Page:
The Nikon 70-200m F2.8 VR II is built to withstand the rigors of daily professional use, and the quality of construction is impeccable. The external barrel construction is primarily of magnesium alloy, and the lens is environmentally sealed, including a rubber gasket around the mount to prevent dust and water ingress into the camera. As is standard for this class of lens, both zooming and focusing are internal, which leads to a distinct impression of solidity to the 'one-piece' construction, and maintains the balance of the lens on the camera regardless of focal length.
The lens retains essentially the same layout as its predecessor (aside from the loss of the AF-stop buttons on the front of the barrel), and uses the same type of detachable tripod foot, which works very well, allowing to switch between using the camera on and off a tripod (or monopod) quickly and easily. About the only possible criticism is that the switches on the side controlling the AF and VR systems are a little small and fiddly to use, especially when wearing gloves.
(We've read some internet concerns about the internal construction of this lens but, with our review sample at least, can see nothing to complain about at all.)
On the camera
This is a relatively large and heavy lens, and therefore best matched to the more substantial bodies in Nikon's range such as the D300(S), D700 and D3 series. It feels rather better balanced on the camera than the somewhat front-heavy older version, but D300 and D700 users will still likely benefit substantially from adding the vertical grip, especially when shooting in portrait format.
The one irritation we had with the lens in use was caused by the ribbed rubber grip right at the front of the barrel, which seems to have no obvious function. We found it all-too-easy, when trying to locate the focus ring by feel, to grab this instead, only to find it didn't seem to work. It's a small problem, but one that seems wholly unnecessary, especially if it can cause the occasional missed shot.
Potential upgraders should also be aware that this is a much bigger, heavier beast than typical consumer telezooms such the 70-300mm VR - it's relatively unlikely to be something you'd want to carry around with you all day without being paid for the inconvenience.
This lens features Nikon's silent-wave motor for autofocus, which performs extremely well; it's almost silent in operation, and we saw no evidence for any systematic focusing errors. We found focusing to be extremely fast and accurate in everyday use on both the D300 and D3X test bodies; this really is one of those lenses you can rely on to nail the focus every for shot. However as always it must be noted that focus speed and accuracy is dependent upon a number of variables, including the camera body used, subject contrast, and light levels.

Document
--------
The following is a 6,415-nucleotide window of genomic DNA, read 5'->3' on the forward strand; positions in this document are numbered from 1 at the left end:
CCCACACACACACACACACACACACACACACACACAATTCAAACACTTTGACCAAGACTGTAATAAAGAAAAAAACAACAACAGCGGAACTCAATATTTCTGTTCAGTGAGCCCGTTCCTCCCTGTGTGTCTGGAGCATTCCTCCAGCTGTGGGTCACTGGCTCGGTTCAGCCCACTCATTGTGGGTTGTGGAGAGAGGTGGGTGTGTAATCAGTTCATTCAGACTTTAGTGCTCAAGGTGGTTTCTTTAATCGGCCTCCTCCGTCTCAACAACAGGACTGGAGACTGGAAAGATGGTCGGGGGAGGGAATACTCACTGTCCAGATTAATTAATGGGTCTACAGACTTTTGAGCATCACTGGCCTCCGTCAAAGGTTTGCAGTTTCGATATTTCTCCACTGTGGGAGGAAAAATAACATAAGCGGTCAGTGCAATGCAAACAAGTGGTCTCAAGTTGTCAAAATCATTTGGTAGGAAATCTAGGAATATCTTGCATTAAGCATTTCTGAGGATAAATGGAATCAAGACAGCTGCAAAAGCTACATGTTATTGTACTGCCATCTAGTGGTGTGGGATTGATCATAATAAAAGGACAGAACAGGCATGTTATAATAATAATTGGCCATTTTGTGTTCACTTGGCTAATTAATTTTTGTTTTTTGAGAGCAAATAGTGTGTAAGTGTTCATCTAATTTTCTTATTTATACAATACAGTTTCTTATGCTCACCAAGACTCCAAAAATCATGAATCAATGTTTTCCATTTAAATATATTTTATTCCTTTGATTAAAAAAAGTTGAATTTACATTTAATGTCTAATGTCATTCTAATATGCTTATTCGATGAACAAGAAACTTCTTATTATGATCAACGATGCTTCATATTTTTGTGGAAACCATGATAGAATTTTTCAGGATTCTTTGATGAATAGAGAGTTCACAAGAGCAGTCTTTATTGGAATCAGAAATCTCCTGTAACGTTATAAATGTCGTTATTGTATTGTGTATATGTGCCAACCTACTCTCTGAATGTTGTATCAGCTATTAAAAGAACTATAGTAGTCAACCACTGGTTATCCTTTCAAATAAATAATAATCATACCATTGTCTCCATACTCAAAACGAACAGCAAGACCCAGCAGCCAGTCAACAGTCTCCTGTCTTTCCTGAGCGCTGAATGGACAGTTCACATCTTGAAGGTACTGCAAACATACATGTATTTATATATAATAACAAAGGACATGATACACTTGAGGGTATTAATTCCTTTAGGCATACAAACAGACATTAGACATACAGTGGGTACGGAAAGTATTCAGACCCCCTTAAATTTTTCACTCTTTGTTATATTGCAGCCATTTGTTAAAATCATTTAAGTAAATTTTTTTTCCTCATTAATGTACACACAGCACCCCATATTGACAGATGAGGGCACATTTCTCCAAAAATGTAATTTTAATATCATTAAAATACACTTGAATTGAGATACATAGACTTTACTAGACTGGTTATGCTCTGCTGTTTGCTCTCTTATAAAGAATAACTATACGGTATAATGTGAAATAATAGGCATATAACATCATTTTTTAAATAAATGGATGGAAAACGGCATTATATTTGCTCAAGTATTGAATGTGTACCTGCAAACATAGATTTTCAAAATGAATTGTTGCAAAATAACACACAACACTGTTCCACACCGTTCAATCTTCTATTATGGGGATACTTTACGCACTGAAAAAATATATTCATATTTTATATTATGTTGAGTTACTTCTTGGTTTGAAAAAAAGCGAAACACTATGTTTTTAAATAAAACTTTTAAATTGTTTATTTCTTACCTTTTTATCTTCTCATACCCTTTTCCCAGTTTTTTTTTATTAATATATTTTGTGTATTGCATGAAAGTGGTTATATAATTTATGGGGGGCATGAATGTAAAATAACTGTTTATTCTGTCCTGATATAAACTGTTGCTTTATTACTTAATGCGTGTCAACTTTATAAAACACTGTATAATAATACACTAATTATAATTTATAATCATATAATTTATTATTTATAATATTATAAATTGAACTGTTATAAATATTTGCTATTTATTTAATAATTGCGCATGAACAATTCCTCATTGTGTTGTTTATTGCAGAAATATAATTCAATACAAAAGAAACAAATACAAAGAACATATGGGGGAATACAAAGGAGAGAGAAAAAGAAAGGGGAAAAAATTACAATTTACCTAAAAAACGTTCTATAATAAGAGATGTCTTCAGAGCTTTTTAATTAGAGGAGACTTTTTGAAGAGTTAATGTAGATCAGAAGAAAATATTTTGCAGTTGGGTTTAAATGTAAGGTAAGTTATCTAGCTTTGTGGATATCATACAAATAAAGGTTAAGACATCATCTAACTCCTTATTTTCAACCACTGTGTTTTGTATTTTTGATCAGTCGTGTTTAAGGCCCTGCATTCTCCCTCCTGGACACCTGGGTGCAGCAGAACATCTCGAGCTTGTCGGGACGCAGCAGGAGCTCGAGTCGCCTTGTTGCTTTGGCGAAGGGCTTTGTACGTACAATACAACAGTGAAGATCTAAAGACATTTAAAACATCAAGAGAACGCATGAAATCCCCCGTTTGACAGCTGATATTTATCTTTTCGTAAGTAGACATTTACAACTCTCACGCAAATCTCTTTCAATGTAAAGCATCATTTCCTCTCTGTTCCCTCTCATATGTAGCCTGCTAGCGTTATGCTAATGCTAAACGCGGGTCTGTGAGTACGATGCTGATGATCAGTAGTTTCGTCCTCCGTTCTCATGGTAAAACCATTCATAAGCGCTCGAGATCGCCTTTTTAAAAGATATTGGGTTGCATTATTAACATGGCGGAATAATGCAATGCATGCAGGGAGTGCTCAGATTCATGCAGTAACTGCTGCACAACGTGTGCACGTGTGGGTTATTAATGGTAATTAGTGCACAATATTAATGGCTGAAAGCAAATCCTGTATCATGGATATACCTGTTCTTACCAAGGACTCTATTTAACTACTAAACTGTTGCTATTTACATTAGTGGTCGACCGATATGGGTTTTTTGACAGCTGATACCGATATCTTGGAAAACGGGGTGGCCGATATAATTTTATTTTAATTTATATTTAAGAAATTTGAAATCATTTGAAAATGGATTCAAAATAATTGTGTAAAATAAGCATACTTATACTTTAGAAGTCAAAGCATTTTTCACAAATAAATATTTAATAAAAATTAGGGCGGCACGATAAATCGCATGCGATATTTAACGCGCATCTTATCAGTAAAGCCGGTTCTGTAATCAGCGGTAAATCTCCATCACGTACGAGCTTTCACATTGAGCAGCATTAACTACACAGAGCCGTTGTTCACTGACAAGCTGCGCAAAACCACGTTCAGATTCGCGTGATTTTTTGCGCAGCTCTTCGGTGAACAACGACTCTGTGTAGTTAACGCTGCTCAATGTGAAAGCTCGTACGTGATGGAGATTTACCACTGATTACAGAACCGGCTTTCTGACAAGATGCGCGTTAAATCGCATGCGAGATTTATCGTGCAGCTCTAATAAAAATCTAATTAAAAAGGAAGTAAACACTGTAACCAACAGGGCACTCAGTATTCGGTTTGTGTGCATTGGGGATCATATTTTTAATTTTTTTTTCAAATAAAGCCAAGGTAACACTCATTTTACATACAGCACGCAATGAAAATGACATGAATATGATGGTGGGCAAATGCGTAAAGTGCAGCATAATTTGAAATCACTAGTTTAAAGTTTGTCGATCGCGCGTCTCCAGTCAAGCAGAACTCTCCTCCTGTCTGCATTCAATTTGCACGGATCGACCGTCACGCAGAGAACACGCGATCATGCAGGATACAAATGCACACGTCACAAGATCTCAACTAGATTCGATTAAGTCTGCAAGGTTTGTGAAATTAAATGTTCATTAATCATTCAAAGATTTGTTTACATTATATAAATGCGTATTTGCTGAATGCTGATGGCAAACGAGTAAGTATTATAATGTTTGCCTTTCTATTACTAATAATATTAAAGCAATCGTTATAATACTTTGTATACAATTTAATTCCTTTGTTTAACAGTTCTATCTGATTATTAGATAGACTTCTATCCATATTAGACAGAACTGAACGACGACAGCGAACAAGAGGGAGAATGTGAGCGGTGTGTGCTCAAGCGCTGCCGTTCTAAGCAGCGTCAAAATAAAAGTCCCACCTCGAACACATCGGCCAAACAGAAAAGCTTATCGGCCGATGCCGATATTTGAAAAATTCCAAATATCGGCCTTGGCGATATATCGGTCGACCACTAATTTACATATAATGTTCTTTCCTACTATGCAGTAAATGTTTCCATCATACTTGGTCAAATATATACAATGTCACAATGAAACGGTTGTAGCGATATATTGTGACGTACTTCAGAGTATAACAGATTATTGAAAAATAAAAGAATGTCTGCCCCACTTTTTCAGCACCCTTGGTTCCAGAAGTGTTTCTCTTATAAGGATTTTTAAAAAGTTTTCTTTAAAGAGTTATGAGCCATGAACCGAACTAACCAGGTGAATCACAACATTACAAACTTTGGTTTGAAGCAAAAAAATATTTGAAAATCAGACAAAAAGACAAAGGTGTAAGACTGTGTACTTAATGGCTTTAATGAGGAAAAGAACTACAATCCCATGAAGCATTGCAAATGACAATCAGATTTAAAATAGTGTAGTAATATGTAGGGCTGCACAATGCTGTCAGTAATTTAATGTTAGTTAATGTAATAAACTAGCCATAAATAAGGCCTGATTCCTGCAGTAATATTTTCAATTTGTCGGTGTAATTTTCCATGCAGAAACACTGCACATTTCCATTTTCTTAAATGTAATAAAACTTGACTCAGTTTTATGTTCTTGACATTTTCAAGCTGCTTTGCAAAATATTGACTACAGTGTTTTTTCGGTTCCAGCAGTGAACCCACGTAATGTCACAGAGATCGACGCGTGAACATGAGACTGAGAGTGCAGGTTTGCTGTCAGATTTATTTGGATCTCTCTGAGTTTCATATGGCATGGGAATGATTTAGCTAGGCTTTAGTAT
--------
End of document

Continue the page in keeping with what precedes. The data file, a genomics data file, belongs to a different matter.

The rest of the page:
Lens body elements
The lens uses Nikon's venerable F mount, and communicates with the body electronically via an array of contact pins, while control of the aperture is mechanical using a metal lever. The lens is also compatible with Nikon's range of teleconverters.
A rubber seal around the outside of the mount protects against dust and water ingress into the camera.
The filter thread is 77mm, which is the de facto standard for professional lenses, and common across much of Nikon's lineup. It does not rotate on autofocusing, which should please filter users.
A hard rubber ring surrounds the front of the filter thread, to provide some protection to the front of the lens against impact.
The petal-type HB-48 hood is supplied as standard, and fits to the front of the lens via a bayonet mount, held in place by a locking button. It's somewhat shallower than before at 70mm (2.75") deep; it also reverses for storage.
The shaping, though, means it's inadvisable to stand the lens on the hood while changing it - it can easily fall over.
The zoom ring rotates 80 degrees clockwise from 70mm to 200mm. The ribbed rubber grip is 22mm in width, and the zoom action is smooth and precise.
In common with other 70-200mm F2.8 lenses, the zoom action is entirely internal.
The focus ring is 26mm wide, and rotates 130 degrees clockwise from infinity to 1.4m. It does not rotate during autofocus, and the full-time manual system allows tweaking of the focus when the lens is set to the M/A or A/M modes.
Again focus is internal, and the action is smooth, precise and well-damped.
The (still rather small) distance scale is repositioned to an easier-to-see point between the zoom and focus rings. It has markings in both feet and meters for 5 distances plus infinity. The focus ring travels slightly past the infinity mark, apparently to allow for the effects of ambient temperature variations.
The side of the lens barrel is adorned with no fewer than four switches - but subtly changed from the 'mk 1' version. The AF mode switch now adds A/M mode, which differs from M/A in that it won't cancel autofocusing if the MF ring is moved during an AF operation.
The near distance on the focus limiter has changed too, from 2.5 to 5 m, which may please sports shooters.
The lower pair of switches control the image stabilization mechanism; the top one turns VR on and off, and the lower one selects between 'normal' mode (which includes automatic panning detection), and 'active' which always stabilizes in both dimensions.
Like the focus limiter switch, the VR mode switch is a little small and fiddly.
The tripod mount is of a particularly clever design; only the 'foot' detaches, by releasing the locking knob and pressing a release button, and the rotating ring remains permanently attached to the lens. The foot can then be used like a quick release plate, and left attached to the tripod/monopod.
The foot has two screw sockets allowing the use of anti-twist plates, plus there's one on the lens itself.
Reported aperture vs focal length
This lens allows an aperture range from F2.8 to F22 at all focal lengths.